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Clans and Families of Ireland and Scotland
III. The Coming of Gaeldom


adapted them to their existing Gaelic culture (see the discussion of the Christian Celtic church in the preceding chapter).

The differences between the two spheres of Christian influence, the one Celtic (monastic) and the other Roman (episcopalian), is perhaps best summed up by the old Gaelic proverb which simply states: "The Roman Church gave law, the Celtic Church gave love." A good example of these differences can also be found in the nature of the Gaelic conversion to Christianity. The Gaels saw Christianity as the natural outgrowth of their previously existing dawn religion. It was a new magic for the pagan, a sort of next stage toward a truer, fuller religious consciousness. It is significant in this connection that the land for St. Patrick’s church at Elphin in County Roscommon was originally donated for that purpose by the Archdruid Ona. The descendants of Ona, the Corca Achlan or Corca Seachlann, of the same stock as the Ciarraighe (see Chapter VIII), branched into several families. The main family here was that of MacBrannan (Mac Branain) or O’Brannan (0 Branain), a branch of whom, known as the Ui Branain, later the Maclnerneys or Nerneys (Mac an Airchinnigh, literally "son of the Erenagh"), were, interestingly enough, erenaghs (hereditary abbots) of St. Patrick’s church at Elphin. A family of O’Brannans served as Erenaghs of Derryvullan in County Fermanagh. Another branch of the Corca Seachlann, the Cineal Mac Erca or O’Monahans (0 Manachain) faked a descent from the Ui Briuin, and were called the Ui Briuin na Sionna.

Clerics took over many of the functions of the Druid order, although the lower druidic orders continued as the scholarly class (the bards and ollavs that maintained literature and learning), and both cooperated in running the schools. Outside the Gaelic sphere, Europeans had simply dumped their former religious convictions, at least officially, in favor of the new Roman Christianity. This expressed a severe lack of confidence in their own societal identity and lndo-European cultural roots, perpetuating centuries of withdrawal symptoms, leading ultimately to the Inquisition and the European witch craze at the end of the medieval period.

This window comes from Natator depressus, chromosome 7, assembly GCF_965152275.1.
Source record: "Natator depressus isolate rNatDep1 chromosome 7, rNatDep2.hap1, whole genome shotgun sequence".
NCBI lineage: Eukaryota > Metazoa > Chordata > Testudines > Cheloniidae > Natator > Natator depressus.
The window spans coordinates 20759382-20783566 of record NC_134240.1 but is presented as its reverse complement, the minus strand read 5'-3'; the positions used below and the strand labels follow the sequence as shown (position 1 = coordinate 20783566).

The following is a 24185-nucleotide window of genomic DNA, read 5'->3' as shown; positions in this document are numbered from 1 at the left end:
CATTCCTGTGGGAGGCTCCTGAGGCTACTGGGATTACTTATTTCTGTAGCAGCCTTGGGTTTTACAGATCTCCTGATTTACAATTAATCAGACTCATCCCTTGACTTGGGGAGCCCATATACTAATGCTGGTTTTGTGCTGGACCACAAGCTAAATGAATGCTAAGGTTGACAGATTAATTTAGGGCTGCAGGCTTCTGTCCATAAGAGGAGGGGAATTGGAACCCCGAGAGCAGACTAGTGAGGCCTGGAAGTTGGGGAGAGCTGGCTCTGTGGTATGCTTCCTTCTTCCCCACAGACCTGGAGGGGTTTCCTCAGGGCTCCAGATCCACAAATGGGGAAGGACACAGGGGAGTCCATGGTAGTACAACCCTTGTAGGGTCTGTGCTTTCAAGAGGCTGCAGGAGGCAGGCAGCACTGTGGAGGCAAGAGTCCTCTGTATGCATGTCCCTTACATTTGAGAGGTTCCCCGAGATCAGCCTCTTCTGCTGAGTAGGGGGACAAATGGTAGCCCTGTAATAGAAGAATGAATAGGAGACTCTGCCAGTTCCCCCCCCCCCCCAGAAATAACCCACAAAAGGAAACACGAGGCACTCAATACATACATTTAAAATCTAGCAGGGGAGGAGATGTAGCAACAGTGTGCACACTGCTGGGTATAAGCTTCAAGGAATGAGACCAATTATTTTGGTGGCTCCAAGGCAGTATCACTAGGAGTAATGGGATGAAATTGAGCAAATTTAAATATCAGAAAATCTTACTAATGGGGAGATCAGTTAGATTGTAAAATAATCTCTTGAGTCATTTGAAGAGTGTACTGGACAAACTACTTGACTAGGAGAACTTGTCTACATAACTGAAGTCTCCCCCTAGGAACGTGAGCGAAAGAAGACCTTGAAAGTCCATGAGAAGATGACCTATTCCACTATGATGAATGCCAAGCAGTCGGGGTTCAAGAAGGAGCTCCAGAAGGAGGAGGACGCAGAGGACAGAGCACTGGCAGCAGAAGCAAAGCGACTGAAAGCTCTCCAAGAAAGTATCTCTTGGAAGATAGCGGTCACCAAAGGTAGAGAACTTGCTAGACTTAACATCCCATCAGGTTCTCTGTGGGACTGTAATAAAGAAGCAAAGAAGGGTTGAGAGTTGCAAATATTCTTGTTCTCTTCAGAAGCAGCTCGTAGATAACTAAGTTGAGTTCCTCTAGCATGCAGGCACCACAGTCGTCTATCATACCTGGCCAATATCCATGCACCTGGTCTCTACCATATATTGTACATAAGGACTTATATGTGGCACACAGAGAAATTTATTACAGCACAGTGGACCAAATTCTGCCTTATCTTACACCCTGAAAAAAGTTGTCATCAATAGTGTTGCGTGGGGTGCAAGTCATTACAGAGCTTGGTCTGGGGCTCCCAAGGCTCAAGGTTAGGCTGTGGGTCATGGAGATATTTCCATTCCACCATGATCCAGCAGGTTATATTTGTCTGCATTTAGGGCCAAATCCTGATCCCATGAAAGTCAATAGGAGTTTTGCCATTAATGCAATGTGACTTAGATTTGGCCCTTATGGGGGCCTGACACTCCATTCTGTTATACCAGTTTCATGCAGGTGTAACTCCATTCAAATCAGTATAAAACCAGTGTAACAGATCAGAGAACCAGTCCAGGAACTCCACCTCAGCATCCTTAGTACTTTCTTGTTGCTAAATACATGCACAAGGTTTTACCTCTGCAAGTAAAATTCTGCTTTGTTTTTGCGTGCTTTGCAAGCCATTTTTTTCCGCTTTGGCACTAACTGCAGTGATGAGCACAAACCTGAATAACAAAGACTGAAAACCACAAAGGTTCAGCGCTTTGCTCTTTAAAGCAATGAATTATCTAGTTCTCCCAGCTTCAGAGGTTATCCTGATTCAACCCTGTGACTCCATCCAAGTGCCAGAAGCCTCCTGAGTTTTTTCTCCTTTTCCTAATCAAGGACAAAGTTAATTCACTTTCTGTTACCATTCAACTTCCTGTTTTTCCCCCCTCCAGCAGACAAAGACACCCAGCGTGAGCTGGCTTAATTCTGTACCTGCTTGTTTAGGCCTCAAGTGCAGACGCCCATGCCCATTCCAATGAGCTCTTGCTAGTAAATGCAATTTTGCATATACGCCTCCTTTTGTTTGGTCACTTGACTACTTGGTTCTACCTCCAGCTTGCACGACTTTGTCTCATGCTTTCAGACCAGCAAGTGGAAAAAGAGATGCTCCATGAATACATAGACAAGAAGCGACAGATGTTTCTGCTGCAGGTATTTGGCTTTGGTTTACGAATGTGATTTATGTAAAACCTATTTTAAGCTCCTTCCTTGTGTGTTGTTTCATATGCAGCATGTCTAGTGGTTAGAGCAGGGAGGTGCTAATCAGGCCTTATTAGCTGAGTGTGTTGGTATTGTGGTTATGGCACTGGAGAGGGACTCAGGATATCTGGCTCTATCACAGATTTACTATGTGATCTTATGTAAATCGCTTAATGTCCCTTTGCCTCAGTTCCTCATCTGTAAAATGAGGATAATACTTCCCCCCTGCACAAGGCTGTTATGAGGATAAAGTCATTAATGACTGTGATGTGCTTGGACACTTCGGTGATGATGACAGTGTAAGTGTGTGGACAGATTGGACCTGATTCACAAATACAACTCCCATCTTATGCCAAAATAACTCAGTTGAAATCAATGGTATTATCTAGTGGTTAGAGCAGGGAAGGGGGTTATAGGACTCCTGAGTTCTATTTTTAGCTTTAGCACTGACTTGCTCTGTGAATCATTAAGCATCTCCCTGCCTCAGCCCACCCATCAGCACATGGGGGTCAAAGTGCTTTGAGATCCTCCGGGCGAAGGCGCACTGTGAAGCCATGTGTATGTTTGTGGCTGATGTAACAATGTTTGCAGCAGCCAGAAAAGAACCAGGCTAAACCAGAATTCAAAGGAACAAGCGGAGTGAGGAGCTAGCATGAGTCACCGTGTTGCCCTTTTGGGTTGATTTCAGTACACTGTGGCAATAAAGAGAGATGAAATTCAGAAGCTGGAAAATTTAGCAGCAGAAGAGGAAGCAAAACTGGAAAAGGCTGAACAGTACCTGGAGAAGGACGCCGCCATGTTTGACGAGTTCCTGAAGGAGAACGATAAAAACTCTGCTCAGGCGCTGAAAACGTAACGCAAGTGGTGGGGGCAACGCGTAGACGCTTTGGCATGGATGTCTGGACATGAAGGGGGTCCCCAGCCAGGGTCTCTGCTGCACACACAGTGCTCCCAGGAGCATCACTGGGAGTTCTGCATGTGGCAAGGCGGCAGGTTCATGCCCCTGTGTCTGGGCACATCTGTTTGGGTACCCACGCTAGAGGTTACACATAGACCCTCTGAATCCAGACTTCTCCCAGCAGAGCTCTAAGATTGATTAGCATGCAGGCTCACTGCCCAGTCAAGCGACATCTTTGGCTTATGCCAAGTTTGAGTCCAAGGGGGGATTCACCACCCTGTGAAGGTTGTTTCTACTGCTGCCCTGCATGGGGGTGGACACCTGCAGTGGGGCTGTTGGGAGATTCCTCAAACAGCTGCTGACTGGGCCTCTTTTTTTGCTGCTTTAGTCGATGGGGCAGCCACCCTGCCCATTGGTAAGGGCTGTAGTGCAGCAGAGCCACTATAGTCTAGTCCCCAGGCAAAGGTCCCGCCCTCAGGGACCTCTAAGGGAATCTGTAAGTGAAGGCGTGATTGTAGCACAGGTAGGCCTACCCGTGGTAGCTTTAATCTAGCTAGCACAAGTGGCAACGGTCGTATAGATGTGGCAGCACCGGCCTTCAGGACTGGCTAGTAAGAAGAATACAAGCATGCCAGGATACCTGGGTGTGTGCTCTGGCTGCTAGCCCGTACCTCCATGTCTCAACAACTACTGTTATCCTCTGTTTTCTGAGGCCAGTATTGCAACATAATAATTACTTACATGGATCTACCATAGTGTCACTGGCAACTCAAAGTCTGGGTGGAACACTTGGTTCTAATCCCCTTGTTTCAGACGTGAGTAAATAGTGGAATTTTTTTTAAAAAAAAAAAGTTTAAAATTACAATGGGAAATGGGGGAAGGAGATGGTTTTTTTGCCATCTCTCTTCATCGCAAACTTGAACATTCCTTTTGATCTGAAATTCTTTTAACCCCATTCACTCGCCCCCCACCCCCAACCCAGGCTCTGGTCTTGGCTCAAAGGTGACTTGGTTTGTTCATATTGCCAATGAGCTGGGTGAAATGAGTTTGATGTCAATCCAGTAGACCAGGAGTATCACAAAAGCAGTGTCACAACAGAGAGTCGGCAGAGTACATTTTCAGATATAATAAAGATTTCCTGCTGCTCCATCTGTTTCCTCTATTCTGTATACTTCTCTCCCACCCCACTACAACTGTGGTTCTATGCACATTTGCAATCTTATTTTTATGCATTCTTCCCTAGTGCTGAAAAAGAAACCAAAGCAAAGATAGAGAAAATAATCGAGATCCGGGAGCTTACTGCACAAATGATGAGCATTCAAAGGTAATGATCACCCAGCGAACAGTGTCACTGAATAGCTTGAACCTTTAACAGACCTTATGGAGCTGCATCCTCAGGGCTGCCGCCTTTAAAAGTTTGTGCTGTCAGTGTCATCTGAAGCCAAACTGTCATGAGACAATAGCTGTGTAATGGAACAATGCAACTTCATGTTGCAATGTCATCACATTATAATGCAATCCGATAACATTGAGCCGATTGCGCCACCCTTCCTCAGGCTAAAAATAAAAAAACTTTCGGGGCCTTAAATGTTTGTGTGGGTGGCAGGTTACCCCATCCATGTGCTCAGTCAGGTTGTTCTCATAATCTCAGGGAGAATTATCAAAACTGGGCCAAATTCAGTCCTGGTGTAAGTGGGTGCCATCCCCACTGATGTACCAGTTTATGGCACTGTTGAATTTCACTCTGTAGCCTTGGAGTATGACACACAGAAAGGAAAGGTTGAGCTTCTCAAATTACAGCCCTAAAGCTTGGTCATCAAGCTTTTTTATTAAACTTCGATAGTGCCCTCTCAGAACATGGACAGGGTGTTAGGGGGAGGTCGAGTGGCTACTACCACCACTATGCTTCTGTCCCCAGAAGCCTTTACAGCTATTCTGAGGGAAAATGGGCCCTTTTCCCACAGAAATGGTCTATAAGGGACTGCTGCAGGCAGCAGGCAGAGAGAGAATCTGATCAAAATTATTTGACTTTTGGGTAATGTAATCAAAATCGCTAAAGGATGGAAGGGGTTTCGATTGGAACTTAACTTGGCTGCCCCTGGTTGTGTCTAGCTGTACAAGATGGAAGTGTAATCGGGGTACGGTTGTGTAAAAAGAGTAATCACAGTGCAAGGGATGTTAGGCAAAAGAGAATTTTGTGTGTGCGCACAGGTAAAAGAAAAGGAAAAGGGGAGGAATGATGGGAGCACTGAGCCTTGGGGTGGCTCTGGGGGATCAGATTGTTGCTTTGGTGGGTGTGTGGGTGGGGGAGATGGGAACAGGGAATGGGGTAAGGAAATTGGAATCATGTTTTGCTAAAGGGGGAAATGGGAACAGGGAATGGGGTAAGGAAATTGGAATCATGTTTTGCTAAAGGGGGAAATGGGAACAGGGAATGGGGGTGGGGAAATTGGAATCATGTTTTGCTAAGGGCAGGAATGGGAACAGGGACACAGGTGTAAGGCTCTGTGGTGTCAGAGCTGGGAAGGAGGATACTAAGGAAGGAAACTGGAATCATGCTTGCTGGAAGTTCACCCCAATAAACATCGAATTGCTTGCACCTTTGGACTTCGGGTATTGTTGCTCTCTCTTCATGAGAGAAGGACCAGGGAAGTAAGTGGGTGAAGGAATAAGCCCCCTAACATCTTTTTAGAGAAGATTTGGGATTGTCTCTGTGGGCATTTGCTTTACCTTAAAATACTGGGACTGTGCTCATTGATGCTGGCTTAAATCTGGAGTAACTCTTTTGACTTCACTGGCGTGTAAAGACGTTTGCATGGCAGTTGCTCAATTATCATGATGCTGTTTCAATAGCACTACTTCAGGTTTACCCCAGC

The differences between the two spheres of influence, the one European and the other Gaelic, were to be very important in determining the types of nationalism that would develop within their respective areas. While the Papacy was attempting to unite the realms of the fallen empire, and with good success, the Gaels were themselves consolidating that western fringe which had never been Roman. They largely assimilated the matrilineal P—Celts of Scotland, the Picts or Albans, and made inroads into Wales and Cornwall as well. All this was accomplished between the fifth and ninth centuries, and in Scotland the first Gaelic-speaking invaders, the Scots from Dal Riada in northeastern Ireland, firmly placed their Gaelic stamp, and eventually their name, on the new territory. The resultant Picto-Scottish Gaelic kingdom came in time to be known as the Kingdom of Scots rather than as the Kingdom of


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